EU observer mission defends monitoring role in Kenya's presidential polls

Source: Xinhua| 2017-09-06 18:54:41|Editor: Yamei
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by Ronald Njoroge

NAIROBI, Sept. 6 (Xinhua) -- The European Union (EU) has defended its observation role in Kenya's Aug. 8 presidential polls whose results were annulled by the Supreme Court last week.

The EU Election Observation Mission to Kenya chief observer, Marietje Schaake, said in a commentary published by the Standard newspaper on Wednesday that their work was complicated by the use of technology by the electoral body.

"The Kenya elections relied heavily on a number of private companies and their systems. It was not possible for us to access the detailed workings of these systems," Schaake said.

"We did note with concern that proper capacity and security tests of the new technologies being used for the first time were not run. The full Supreme Court ruling may shed light on details on this aspect when it is published," she noted.

Schaake's remarks came after Kenyans have criticized the international observer missions for endorsing the electoral process as largely free, fair and transparent despite irregularities that marred the process.

The country's opposition led by Raila Odinga also castigated the observer missions over their endorsement of President Uhuru Kenyatta's victory, saying the court ruling had indicated that all other elective positions had been affected.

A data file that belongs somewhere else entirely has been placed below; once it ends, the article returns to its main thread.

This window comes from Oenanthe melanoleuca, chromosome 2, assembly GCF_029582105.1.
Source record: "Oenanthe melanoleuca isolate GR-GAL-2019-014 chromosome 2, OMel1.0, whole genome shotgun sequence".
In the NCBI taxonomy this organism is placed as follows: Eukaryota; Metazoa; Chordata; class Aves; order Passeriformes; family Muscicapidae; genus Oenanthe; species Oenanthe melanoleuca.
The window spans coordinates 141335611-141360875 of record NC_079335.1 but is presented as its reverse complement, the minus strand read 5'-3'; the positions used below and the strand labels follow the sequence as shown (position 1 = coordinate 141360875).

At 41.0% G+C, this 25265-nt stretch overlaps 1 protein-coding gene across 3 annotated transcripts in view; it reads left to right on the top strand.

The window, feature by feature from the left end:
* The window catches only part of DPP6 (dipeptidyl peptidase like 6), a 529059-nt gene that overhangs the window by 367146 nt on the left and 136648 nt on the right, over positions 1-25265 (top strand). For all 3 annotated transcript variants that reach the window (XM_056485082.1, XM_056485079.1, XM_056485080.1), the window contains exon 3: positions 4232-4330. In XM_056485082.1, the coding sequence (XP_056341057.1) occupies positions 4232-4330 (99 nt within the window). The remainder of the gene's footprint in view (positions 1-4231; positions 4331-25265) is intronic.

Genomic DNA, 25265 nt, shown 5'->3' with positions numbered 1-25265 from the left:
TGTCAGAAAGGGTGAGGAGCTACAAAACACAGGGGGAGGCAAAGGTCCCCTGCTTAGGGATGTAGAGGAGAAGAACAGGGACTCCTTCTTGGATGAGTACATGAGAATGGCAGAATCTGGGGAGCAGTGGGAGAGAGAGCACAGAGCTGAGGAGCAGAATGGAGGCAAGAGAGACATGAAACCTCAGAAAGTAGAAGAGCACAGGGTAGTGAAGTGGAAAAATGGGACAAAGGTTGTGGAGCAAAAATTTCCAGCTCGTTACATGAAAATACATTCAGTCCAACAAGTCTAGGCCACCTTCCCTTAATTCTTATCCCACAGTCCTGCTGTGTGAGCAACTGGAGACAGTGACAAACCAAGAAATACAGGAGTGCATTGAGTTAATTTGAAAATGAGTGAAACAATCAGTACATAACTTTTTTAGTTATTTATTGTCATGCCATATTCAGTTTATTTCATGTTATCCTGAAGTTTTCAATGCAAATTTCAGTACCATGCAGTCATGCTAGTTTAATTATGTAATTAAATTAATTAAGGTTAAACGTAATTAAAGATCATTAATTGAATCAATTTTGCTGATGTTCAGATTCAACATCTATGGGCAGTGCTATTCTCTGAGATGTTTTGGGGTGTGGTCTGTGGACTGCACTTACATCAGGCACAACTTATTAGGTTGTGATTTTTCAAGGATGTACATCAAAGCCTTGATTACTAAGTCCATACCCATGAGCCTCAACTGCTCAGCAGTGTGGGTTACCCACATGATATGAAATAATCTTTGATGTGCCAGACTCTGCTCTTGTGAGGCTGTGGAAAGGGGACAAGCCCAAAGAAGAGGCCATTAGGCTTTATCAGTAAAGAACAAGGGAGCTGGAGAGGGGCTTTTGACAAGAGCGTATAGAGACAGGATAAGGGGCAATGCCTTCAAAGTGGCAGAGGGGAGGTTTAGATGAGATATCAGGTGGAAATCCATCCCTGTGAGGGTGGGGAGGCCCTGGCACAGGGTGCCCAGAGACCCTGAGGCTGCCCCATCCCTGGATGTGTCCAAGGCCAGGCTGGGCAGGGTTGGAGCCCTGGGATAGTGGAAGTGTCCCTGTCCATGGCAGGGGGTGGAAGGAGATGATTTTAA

Odinga said the international community, in their approval of the polls despite protests from the Opposition, was against the spirit of the Constitution that the EU and the United States had championed in 2010.

"The role of international observers must now be relooked into. The United States, EU were on the forefront supporting the adoption of the new Constitution during President Mwai Kibaki's era but after the announcement of Kenyatta and William Ruto as winners of the polls, they resorted to the status quo," he said.

According to the Independent Electoral and Boundaries Commission final results, Kenyatta garnered 54.3 percent of the votes cast while his main challenger, Odinga received 44.7 percent of the votes.

The Supreme Court on Friday nullified the results and ordered a repeat of the presidential elections due to the irregularities that occurred during the transmission of the votes.

Schaake added that the historic ruling by the Supreme Court of Kenya has led to criticism of observer missions such as the European mission.

"We did not approve the elections nor did we urge anyone to concede defeat," she said.

Schaake, who is also a Member of the European Parliament, said that as an independent and impartial observer mission, the observers frequently get criticisms from one side or another with the statements they make.

According to the EU, election observation work is not only politically sensitive, it is also methodologically technical.